PSY FPX 7421 Assessment 4 Language
Phillip April 23, 2024 No Comments

PSY FPX 7421 Assessment 4 Language

PSY FPX 7421 Assessment 4 Language


Capella university

PSY FPX 7421 Cognitive/Affective Psychology

Prof. Name



When we hear dogs bark or cats meow, it prompts us to consider whether they are engaging in some form of communication akin to language. However, according to Willingham (2007), true communication must possess certain characteristics: it must be communicative, arbitrary, structured, generative, and dynamic. Therefore, the sounds emitted by dogs or cats represent singular expressions rather than structured language. On the other hand, humans possess overlapping cognitive functions and assimilate language through mental processes, such as the lexicon, which stores word representations (Hilpert, 2008). This mental repository includes spelling, pronunciation, and grammatical information for each assimilated word, aiding in comprehension and communication. Language, in its myriad forms, serves as the medium through which we convey thoughts and ideas to others. However, the standard definition of language falls short in fully capturing its complexity, necessitating an examination of the four levels of language structure and processing to comprehend its nuances and its role in cognitive psychology.

Key Features of Language

Language, with its intricate linguistics, eludes precise definition. Nonetheless, several key features are fundamental to its nature. Firstly, language must be communicative, facilitating speech between individuals (Vepstas, 2010). Secondly, it is arbitrary, with meanings assigned to linguistic elements without inherent connection. Thirdly, language is structured, involving the arrangement of words into coherent sentences. Additionally, language is generative, enabling the creation of countless expressions from a finite set of elements. Finally, language is dynamic, constantly evolving within the English language context. These features collectively underpin the essence of language, enabling the expression and comprehension of thoughts and ideas. For a system to qualify as a language, it must incorporate these key features, which are notably absent in the vocalizations of dogs and cats, despite variations across different human languages.

PSY FPX 7421 Assessment 4 Language

The Four Levels of Language

When humans articulate their thoughts, they do so through gestures or words, drawing upon a vast vocabulary to convey meaning (Vepstas, 2010). The structure and processing of language operate across four levels: phonemes, words, sentences, and text. Phonemes represent the elemental speech sounds, exemplified by distinctions such as the “k” sound in “kit” and “skill” (Vepstas, 2010). Words comprise combinations of phonemes, forming the lexical building blocks of language. Sentences, in turn, constitute grammatical arrangements of words to articulate coherent thoughts orally or in writing. Finally, texts consist of interconnected sentences, coalescing to expound upon a topic. Each level contributes to the robustness of language, providing a framework for effective communication. Over the years, various psychologists and philosophers, notably B.F. Skinner, have contributed theories and insights into language development, refining our understanding of its intricacies.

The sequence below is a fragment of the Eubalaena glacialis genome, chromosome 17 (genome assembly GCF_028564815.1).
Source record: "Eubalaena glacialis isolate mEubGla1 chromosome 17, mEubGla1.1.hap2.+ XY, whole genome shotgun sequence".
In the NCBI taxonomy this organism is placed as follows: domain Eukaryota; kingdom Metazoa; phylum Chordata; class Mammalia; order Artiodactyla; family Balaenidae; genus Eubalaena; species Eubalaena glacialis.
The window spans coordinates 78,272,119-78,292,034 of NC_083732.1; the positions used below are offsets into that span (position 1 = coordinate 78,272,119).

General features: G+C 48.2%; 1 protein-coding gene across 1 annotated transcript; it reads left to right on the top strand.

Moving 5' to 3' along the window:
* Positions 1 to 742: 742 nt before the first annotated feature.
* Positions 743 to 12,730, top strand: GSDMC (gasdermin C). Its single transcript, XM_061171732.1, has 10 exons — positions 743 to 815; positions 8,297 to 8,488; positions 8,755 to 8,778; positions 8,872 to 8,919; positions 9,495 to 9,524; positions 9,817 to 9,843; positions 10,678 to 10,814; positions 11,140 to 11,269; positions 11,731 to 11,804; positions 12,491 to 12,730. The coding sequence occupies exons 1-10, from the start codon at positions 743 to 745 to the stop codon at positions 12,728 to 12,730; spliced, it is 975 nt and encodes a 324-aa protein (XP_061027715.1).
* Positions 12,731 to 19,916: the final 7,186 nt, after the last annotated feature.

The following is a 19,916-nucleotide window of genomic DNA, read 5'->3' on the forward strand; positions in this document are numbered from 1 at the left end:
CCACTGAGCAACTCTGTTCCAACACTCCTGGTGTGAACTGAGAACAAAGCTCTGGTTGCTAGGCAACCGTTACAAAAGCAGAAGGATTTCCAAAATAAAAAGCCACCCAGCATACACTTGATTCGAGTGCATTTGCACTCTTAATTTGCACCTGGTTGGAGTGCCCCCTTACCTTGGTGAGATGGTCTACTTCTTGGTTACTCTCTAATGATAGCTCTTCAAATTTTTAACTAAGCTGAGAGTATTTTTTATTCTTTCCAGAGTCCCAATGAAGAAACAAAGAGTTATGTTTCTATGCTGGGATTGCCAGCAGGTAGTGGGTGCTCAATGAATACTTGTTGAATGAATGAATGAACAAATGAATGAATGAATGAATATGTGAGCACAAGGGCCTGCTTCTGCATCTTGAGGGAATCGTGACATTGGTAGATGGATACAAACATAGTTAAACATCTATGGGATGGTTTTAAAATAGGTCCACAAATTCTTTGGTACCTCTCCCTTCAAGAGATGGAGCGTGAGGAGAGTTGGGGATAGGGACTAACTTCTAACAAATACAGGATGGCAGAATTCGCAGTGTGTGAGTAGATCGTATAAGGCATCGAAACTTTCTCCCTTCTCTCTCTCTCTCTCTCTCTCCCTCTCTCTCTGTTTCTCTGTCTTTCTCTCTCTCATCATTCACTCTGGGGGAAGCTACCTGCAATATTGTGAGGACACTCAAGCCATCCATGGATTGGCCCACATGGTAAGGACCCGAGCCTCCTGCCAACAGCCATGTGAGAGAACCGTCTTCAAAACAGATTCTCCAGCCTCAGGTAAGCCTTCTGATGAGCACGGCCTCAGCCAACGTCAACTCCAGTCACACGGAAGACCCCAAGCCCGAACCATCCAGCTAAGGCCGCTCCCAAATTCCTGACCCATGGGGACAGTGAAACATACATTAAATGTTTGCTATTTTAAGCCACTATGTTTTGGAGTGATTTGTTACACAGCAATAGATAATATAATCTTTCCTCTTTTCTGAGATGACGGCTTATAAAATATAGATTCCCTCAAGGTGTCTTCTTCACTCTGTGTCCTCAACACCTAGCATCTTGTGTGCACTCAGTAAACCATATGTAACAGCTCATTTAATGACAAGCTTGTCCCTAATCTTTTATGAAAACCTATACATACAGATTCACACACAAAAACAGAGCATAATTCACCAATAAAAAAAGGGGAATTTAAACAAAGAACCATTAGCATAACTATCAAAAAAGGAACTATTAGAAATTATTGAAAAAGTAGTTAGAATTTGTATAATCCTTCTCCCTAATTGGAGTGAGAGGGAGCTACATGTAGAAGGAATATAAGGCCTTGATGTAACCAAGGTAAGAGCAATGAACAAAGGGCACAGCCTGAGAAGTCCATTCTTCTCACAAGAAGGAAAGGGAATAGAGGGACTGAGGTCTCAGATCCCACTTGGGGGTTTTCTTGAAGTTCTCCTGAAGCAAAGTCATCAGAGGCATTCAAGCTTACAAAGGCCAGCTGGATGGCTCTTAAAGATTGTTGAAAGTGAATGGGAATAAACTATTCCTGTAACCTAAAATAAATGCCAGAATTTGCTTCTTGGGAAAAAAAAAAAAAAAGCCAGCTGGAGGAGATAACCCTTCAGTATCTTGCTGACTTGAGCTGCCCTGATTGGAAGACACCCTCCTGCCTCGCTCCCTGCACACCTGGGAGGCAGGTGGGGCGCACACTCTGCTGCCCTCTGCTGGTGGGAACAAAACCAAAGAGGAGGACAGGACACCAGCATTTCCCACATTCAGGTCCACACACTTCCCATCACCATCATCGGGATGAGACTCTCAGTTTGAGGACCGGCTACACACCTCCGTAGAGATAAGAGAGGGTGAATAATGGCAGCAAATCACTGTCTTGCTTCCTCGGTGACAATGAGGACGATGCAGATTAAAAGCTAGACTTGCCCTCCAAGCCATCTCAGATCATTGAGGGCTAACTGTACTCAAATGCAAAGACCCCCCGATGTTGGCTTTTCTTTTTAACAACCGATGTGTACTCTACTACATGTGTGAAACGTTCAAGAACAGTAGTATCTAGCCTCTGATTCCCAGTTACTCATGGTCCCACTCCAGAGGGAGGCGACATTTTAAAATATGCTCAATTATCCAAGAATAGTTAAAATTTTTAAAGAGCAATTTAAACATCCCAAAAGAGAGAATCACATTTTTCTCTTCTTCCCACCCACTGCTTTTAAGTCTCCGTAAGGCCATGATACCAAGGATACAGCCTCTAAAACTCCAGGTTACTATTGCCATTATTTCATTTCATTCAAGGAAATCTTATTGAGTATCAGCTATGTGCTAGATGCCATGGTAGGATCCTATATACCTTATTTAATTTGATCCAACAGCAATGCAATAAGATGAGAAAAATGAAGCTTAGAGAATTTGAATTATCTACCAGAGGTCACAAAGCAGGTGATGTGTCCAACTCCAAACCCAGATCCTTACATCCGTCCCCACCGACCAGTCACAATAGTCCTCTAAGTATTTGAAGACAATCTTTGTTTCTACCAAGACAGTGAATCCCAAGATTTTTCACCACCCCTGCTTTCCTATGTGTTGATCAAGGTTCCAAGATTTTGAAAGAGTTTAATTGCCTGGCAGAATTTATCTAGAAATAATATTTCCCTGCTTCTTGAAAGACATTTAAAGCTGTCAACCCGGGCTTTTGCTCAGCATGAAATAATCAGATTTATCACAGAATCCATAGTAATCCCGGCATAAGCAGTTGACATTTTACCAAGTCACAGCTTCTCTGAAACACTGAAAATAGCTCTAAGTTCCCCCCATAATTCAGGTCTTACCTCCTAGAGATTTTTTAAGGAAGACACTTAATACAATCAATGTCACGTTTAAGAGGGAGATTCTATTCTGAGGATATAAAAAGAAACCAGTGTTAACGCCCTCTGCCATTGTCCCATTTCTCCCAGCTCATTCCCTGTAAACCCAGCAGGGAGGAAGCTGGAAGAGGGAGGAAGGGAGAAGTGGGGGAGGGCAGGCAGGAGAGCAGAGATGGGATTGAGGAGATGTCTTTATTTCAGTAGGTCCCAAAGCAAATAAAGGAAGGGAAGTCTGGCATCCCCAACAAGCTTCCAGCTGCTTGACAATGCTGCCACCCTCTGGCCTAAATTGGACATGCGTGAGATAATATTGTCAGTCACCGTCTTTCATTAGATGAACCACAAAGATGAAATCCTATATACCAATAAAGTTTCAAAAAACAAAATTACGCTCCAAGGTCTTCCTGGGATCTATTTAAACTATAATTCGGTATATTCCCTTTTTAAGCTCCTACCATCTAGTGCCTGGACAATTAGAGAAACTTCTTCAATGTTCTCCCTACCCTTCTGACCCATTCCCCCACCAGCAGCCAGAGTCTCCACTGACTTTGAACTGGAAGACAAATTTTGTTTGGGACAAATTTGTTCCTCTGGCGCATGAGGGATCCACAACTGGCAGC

The Role of Language Processing in Cognitive Psychology

In considering the role of language processing in cognitive psychology, it is imperative to recognize that cognitive psychology encompasses processes of perception, thought, and learning (Willingham, 2007). Language processing is integral to these cognitive functions, facilitating both conscious and unconscious mental activities. Proficiency in language structure and phonemic understanding is crucial for effective communication, comprehension, and decision-making. Language enables individuals to perceive and articulate needs, fostering interaction and understanding. Without language, navigating the world and engaging with others would be profoundly challenging. Mastery of language structure contributes to personal growth and cognitive development, shaping individuals into articulate and informed members of society.


Language, characterized by its communicative, arbitrary, structured, generative, and dynamic nature, forms the cornerstone of human communication and understanding (Vepstas, 2010). The lexical and mental entries associated with language further enhance our comprehension and expression of thoughts and ideas. The four levels of language—phonemes, words, sentences, and text—provide a scaffold for linguistic proficiency and effective communication. Language, though innate, undergoes refinement through the learning process, enabling civilized discourse and interaction. In cognitive psychology, language processing plays a pivotal role in facilitating perception, thought, and learning, thereby fostering meaningful engagement with the world. Understanding the nuances of language structure and processing is essential for comprehending the complexities of human communication and cognition.


Hilpert, M. (2008). The English Comparative – Language Structure and Language Use. English Language and Linguistics, 12(3), 395-417. doi:

Vepstas, L. (2010). Structure in Linguistics. International Journal Of Corpus Linguistics, 15(3), 363-369. doi:10.1075/ijcl.15.3.06vep

PSY FPX 7421 Assessment 4 Language

Willingham, D. T. (2007). Cognition: The Thinking Animal (3rd ed.). Upper Saddle River, NJ: Pearson/Prentice Hall.